Viscose fabric is one of the world’s most popular textiles because it is both durable and soft to the touch. But what is viscose fabric exactly, and how is it made and used? Do you want to know all the details? So, here we are to let you know all the details about viscose fabric.
Fabric comes in a variety of shapes, sizes, weights, and weaves. It can be organic, synthetic, or man-made. In this article, we’ll discuss everything that you need to know to start with viscose fabric.
What Is Viscose?
Viscose is a type of semi-synthetic fabric that is also known as rayon when it is made into a fabric. The name of this substance comes from the manufacturing process. Rayon starts out as a viscous, honey-like liquid that settles into a solid. Wood pulp is the primary component of rayon. But it goes through a lengthy manufacturing process before becoming a wearable fabric. It’s difficult to tell whether rayon is a synthetic or natural fabric because of some characteristics. When the source material is organic, the process that this organic material goes through is so rigorous that the end result is essentially a synthetic substance.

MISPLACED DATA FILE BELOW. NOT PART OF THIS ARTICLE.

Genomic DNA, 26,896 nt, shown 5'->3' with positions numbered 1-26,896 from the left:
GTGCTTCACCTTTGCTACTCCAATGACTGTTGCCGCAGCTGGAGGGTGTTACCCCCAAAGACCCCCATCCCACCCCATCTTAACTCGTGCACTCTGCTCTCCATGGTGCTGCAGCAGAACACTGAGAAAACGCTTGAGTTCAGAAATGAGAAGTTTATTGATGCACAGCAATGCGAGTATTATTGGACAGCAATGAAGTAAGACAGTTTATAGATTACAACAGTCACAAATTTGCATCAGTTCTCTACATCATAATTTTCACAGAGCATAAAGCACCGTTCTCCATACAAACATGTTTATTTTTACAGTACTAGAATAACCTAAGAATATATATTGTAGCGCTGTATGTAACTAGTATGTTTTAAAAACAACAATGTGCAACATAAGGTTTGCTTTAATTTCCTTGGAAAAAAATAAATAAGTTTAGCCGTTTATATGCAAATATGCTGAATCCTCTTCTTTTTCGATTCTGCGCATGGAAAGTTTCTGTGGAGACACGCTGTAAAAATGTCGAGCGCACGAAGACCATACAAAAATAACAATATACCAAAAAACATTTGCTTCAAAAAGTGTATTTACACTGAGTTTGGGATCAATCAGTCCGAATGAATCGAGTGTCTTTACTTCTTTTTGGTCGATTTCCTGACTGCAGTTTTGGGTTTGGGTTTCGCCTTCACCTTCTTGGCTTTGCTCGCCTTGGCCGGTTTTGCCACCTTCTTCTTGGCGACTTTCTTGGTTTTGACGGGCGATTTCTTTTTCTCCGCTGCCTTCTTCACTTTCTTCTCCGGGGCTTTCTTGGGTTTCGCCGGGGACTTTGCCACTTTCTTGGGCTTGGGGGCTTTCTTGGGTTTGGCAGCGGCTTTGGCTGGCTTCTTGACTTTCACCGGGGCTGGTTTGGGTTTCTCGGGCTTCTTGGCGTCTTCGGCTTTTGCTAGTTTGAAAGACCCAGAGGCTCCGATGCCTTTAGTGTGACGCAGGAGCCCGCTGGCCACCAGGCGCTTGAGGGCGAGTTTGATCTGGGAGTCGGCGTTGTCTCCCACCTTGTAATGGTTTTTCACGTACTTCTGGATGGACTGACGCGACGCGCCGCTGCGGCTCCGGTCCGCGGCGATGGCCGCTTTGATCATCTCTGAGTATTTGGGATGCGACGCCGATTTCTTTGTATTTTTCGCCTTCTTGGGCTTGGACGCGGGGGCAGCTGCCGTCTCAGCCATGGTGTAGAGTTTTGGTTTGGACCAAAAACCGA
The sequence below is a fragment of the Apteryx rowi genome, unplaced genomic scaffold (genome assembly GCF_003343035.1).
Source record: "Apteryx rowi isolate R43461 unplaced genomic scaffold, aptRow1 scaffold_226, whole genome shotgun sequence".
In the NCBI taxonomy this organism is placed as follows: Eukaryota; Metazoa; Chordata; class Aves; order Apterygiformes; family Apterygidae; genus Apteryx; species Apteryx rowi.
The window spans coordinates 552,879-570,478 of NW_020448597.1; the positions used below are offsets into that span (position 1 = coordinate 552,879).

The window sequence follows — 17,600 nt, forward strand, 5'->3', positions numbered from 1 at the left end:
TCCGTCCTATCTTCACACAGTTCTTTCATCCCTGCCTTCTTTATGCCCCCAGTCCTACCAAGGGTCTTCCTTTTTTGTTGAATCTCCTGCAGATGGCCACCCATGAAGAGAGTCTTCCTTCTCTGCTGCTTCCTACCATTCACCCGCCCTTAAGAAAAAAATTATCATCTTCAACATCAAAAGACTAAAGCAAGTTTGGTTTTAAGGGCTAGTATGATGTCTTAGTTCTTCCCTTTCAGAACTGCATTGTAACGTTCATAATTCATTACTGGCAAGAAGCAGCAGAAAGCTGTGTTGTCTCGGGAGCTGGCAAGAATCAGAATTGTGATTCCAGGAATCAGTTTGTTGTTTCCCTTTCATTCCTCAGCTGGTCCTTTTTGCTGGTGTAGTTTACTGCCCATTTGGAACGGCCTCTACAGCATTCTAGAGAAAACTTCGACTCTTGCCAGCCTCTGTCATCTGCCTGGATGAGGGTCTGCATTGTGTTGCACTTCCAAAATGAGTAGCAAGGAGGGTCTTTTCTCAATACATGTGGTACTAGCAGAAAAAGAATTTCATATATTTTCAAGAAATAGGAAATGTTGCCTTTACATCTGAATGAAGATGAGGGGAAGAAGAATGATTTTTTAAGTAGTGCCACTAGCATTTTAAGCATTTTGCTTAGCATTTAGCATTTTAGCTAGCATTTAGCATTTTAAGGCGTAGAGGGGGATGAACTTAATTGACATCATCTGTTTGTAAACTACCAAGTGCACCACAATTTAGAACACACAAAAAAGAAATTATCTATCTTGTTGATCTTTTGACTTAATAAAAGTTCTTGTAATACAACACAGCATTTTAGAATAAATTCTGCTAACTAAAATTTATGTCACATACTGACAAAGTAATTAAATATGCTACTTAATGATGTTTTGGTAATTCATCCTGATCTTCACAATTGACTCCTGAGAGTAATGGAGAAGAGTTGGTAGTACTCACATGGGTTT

Viscose is a rayon fiber. In the late 19th century, the term “rayon” was coined to replace the term “artificial silk.” The name “viscose” comes from the viscous organic liquid used to make rayon and cellophane, This is how this fiber is made. The term “viscose” refers to a cellulose-based regenerated manufactured fibre obtained through the viscose process.
It is neither truly natural (like cotton, wool, or silk) nor truly synthetic (like nylon or polyester). Because it is a manufactured regenerated cellulose fibre.
Chemically, viscose is similar to cotton, but depending on how it is made, it can have a variety of properties.